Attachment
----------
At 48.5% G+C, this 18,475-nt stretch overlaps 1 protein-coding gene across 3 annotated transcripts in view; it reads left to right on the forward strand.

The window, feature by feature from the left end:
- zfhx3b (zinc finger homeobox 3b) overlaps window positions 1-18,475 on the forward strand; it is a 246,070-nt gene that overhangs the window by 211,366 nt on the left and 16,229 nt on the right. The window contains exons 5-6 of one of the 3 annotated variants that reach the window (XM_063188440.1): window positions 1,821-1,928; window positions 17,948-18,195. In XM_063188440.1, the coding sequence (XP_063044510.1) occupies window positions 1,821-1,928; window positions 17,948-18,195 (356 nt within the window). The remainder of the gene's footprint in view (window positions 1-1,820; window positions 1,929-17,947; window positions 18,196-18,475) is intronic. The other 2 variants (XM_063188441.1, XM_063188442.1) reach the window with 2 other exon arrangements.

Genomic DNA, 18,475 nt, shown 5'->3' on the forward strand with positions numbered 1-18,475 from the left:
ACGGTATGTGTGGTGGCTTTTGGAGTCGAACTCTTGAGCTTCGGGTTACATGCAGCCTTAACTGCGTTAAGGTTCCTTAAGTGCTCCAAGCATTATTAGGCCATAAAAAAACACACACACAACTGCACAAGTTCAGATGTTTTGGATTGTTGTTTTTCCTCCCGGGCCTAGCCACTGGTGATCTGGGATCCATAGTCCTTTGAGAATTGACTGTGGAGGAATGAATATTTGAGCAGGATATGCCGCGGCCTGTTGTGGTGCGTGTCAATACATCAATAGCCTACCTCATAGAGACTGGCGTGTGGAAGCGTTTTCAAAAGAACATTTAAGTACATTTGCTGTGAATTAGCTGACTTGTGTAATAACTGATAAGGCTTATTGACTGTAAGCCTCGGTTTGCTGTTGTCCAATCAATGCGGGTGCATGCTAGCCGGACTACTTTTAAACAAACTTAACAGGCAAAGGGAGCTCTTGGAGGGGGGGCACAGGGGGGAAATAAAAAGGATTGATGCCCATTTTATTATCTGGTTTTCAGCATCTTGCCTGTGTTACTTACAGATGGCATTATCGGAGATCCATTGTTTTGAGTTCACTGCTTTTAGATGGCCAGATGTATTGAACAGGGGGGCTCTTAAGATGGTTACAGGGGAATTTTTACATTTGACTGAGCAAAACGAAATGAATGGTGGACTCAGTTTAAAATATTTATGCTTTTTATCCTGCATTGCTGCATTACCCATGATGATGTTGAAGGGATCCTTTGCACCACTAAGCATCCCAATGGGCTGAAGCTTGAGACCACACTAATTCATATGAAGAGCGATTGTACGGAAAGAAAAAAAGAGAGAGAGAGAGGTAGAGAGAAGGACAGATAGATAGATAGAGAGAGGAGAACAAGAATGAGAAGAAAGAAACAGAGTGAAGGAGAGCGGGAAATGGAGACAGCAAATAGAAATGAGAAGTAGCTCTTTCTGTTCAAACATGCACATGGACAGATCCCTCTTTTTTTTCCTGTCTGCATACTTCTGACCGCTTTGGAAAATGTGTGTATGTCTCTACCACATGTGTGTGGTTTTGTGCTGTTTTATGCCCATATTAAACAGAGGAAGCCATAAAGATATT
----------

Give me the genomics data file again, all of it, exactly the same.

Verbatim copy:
At 48.5% G+C, this 18,475-nt stretch overlaps 1 protein-coding gene across 3 annotated transcripts in view; it reads left to right on the forward strand.

The window, feature by feature from the left end:
- zfhx3b (zinc finger homeobox 3b) overlaps window positions 1-18,475 on the forward strand; it is a 246,070-nt gene that overhangs the window by 211,366 nt on the left and 16,229 nt on the right. The window contains exons 5-6 of one of the 3 annotated variants that reach the window (XM_063188440.1): window positions 1,821-1,928; window positions 17,948-18,195. In XM_063188440.1, the coding sequence (XP_063044510.1) occupies window positions 1,821-1,928; window positions 17,948-18,195 (356 nt within the window). The remainder of the gene's footprint in view (window positions 1-1,820; window positions 1,929-17,947; window positions 18,196-18,475) is intronic. The other 2 variants (XM_063188441.1, XM_063188442.1) reach the window with 2 other exon arrangements.

Genomic DNA, 18,475 nt, shown 5'->3' on the forward strand with positions numbered 1-18,475 from the left:
ACGGTATGTGTGGTGGCTTTTGGAGTCGAACTCTTGAGCTTCGGGTTACATGCAGCCTTAACTGCGTTAAGGTTCCTTAAGTGCTCCAAGCATTATTAGGCCATAAAAAAACACACACACAACTGCACAAGTTCAGATGTTTTGGATTGTTGTTTTTCCTCCCGGGCCTAGCCACTGGTGATCTGGGATCCATAGTCCTTTGAGAATTGACTGTGGAGGAATGAATATTTGAGCAGGATATGCCGCGGCCTGTTGTGGTGCGTGTCAATACATCAATAGCCTACCTCATAGAGACTGGCGTGTGGAAGCGTTTTCAAAAGAACATTTAAGTACATTTGCTGTGAATTAGCTGACTTGTGTAATAACTGATAAGGCTTATTGACTGTAAGCCTCGGTTTGCTGTTGTCCAATCAATGCGGGTGCATGCTAGCCGGACTACTTTTAAACAAACTTAACAGGCAAAGGGAGCTCTTGGAGGGGGGGCACAGGGGGGAAATAAAAAGGATTGATGCCCATTTTATTATCTGGTTTTCAGCATCTTGCCTGTGTTACTTACAGATGGCATTATCGGAGATCCATTGTTTTGAGTTCACTGCTTTTAGATGGCCAGATGTATTGAACAGGGGGGCTCTTAAGATGGTTACAGGGGAATTTTTACATTTGACTGAGCAAAACGAAATGAATGGTGGACTCAGTTTAAAATATTTATGCTTTTTATCCTGCATTGCTGCATTACCCATGATGATGTTGAAGGGATCCTTTGCACCACTAAGCATCCCAATGGGCTGAAGCTTGAGACCACACTAATTCATATGAAGAGCGATTGTACGGAAAGAAAAAAAGAGAGAGAGAGAGGTAGAGAGAAGGACAGATAGATAGATAGAGAGAGGAGAACAAGAATGAGAAGAAAGAAACAGAGTGAAGGAGAGCGGGAAATGGAGACAGCAAATAGAAATGAGAAGTAGCTCTTTCTGTTCAAACATGCACATGGACAGATCCCTCTTTTTTTTCCTGTCTGCATACTTCTGACCGCTTTGGAAAATGTGTGTATGTCTCTACCACATGTGTGTGGTTTTGTGCTGTTTTATGCCCATATTAAACAGAGGAAGCCATAAAGATATT